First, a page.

Vladimir Putin has hit back at Joe Biden after the US president said he agreed that his Russian counterpart was a “killer”.
Mr Putin suggested the US president was accusing him of something he was guilty of himself.
He said every country had its own “bloody events” and cited moments in US history such as the killing of Native Americans, the use of the atomic bomb, slavery, and the Black Lives Matter protests.
It comes after Mr Biden replied “I do” when asked in an interview this week if he thought Mr Putin was a killer.
He also described the Russian leader as having no soul and said he would “pay a price” after an intelligence report said Mr Putin had approved operations to help Donald Trump in last year’s election – something the Kremlin denies.
Russia recalled its ambassador to Washington for consultation after Wednesday’s remarks and has warned there could be further action.
Asked on Thursday what he would tell 78-year-old Mr Biden, Mr Putin appeared to refer to his age, saying: “I would tell him: ‘Be well.’ I wish him health, and I say that without any irony or joking.”
More from Joe Biden
COVID-19: All American adults will be eligible for a vaccine by 1 May, Biden says in first primetime address
Biden administration hires more critics of Big Tech as antitrust actions loom
Joe Biden’s dogs taken out of Washington after ‘biting incident with White House security’
Microsoft warns multiple groups attacking clients’ email servers, not just Chinese hackers
COVID-19: Senate passes Joe Biden’s $1.9trn coronavirus relief plan after all-night debate
COVID-19: US aims to have enough vaccines for all adults ‘by end of May’, Biden says
On the “killer” remark, Mr Putin said: “I remember in my childhood, when we argued in the courtyard with each other we used to say: ‘It takes one to know one.’
“And that’s not a coincidence, not just a children’s saying or joke. The psychological meaning here is very deep.
“We always see our own traits in other people and think they are like how we really are. And as a result we assess (a person’s) activities and give assessments.”
Mr Putin, speaking in a video call to mark the 2014 annexation of Crimea, said he would still cooperate with America – but only when it is in Russia’s interests.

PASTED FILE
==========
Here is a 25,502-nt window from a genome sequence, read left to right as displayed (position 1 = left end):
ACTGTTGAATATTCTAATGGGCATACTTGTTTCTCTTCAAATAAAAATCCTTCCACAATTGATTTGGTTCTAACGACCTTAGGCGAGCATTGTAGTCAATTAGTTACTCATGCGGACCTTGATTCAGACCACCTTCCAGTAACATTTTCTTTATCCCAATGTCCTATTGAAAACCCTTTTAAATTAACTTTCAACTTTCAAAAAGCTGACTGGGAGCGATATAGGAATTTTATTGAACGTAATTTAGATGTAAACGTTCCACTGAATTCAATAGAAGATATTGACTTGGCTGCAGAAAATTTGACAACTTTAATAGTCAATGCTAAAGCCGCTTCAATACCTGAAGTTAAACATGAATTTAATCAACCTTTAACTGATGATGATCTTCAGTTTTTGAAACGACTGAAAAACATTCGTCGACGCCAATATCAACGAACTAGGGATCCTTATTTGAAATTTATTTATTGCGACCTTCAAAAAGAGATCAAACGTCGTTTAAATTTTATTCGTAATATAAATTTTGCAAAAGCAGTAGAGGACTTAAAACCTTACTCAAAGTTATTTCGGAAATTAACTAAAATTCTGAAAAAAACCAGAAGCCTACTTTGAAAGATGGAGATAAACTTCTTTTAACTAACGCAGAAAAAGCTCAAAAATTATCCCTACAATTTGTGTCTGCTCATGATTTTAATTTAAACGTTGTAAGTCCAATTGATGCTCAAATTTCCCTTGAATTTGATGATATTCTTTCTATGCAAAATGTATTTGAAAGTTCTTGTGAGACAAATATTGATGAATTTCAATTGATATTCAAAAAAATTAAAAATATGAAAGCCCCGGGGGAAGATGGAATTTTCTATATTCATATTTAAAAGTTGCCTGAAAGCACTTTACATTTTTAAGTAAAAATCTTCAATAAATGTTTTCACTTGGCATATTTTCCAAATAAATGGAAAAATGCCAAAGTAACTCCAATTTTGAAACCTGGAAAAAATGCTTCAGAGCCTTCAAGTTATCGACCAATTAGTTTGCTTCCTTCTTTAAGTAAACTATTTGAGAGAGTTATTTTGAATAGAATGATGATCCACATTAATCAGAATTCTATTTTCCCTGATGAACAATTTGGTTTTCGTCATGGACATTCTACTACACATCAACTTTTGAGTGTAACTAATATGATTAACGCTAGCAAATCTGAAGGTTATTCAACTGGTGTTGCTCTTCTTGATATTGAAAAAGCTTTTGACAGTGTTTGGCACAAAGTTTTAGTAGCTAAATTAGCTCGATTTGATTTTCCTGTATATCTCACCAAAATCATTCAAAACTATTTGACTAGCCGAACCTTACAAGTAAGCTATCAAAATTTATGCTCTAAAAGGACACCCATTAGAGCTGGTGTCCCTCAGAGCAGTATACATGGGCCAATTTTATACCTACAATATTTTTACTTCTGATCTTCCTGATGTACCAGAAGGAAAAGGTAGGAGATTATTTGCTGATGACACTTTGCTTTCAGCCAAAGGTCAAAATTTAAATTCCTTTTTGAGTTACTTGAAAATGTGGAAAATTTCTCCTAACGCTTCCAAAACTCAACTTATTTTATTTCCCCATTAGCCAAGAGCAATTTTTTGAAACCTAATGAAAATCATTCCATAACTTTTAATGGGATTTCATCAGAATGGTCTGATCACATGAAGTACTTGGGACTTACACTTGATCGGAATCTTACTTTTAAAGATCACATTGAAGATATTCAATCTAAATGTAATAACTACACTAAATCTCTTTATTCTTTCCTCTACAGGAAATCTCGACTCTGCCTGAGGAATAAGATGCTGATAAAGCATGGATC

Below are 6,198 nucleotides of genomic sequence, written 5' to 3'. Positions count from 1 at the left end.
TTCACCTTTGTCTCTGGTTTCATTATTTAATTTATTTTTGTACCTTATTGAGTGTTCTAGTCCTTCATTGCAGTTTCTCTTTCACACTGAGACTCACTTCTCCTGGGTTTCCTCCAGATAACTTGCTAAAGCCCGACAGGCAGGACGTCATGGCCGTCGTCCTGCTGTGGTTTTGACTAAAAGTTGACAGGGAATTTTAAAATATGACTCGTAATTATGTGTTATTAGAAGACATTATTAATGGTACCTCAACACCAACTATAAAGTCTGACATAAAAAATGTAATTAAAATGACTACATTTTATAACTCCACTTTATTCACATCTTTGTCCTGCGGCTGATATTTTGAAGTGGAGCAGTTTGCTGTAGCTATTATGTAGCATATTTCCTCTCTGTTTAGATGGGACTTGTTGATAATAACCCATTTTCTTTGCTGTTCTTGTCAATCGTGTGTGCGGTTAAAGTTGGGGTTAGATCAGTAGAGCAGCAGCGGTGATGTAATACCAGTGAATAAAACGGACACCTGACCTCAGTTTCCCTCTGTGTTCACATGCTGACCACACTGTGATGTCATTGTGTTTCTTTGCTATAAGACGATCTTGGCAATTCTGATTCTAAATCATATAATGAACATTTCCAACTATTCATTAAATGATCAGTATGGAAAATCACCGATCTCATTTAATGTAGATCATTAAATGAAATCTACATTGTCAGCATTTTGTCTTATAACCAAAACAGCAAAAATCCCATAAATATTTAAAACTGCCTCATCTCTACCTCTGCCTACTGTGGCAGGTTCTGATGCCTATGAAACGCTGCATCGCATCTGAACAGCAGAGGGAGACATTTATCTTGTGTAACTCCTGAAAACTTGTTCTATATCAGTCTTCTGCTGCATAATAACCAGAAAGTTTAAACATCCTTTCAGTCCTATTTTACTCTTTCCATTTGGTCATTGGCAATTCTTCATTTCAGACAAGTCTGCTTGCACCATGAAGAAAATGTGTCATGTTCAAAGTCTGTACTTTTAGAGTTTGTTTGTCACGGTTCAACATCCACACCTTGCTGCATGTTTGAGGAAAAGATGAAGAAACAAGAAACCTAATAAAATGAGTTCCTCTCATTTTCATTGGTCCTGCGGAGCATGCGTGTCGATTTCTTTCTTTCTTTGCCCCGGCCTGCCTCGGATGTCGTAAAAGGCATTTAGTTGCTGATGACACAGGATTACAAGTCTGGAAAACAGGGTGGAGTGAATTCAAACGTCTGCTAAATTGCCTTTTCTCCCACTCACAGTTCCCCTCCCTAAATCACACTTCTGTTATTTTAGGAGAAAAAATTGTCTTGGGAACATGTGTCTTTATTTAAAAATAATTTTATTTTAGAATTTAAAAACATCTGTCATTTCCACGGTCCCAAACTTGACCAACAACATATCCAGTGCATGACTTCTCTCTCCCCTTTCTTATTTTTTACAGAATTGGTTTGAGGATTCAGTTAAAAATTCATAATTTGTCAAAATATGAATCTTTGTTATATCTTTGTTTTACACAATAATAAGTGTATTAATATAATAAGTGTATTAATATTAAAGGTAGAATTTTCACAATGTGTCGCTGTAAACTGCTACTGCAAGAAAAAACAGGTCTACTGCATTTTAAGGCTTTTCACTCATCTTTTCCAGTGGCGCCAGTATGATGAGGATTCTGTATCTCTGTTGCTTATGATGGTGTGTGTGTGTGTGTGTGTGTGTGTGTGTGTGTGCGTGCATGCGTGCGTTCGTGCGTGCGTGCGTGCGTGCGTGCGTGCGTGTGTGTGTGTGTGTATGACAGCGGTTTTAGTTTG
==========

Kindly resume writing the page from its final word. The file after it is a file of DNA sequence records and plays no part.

He said “a lot of honest and decent people in the US want to have peace and friendship with Russia”.
“We are aware of it, we value it and will rely on them in the future,” Mr Putin said.
Kremlin spokesman Dmitry Peskov earlier said Mr Biden’s “very bad” comments were unprecedented and showed he did not want to normalise relations.
Andrei Turchak, head of the main pro-Kremlin United Russia party, said they were a reflection of “the US political marasmus and its leader’s dementia”.
On Facebook, the deputy chair of the Russian parliament’s upper house, Konstantin Kosachyov, said the recalling of the ambassador might not be the final retaliation if “no explanation or apology” is forthcoming.
Mr Biden’s administration has taken a tougher stance on Russia than Mr Trump’s non-confrontational approach.
White House spokeswoman Jen Psaki said on Wednesday that the US government would “be direct” and “speak out on areas where we have concerns… as the president said last night – certainly, the Russians will be held accountable for the actions that they have taken”.
Relations with the West have deteriorated in recent years after a series of events attributed to Mr Putin’s regime but denied by the country – such as alleged election interference, hacking, and the novichok poisonings of Sergei Skripal and opposition leader Alexei Navalny.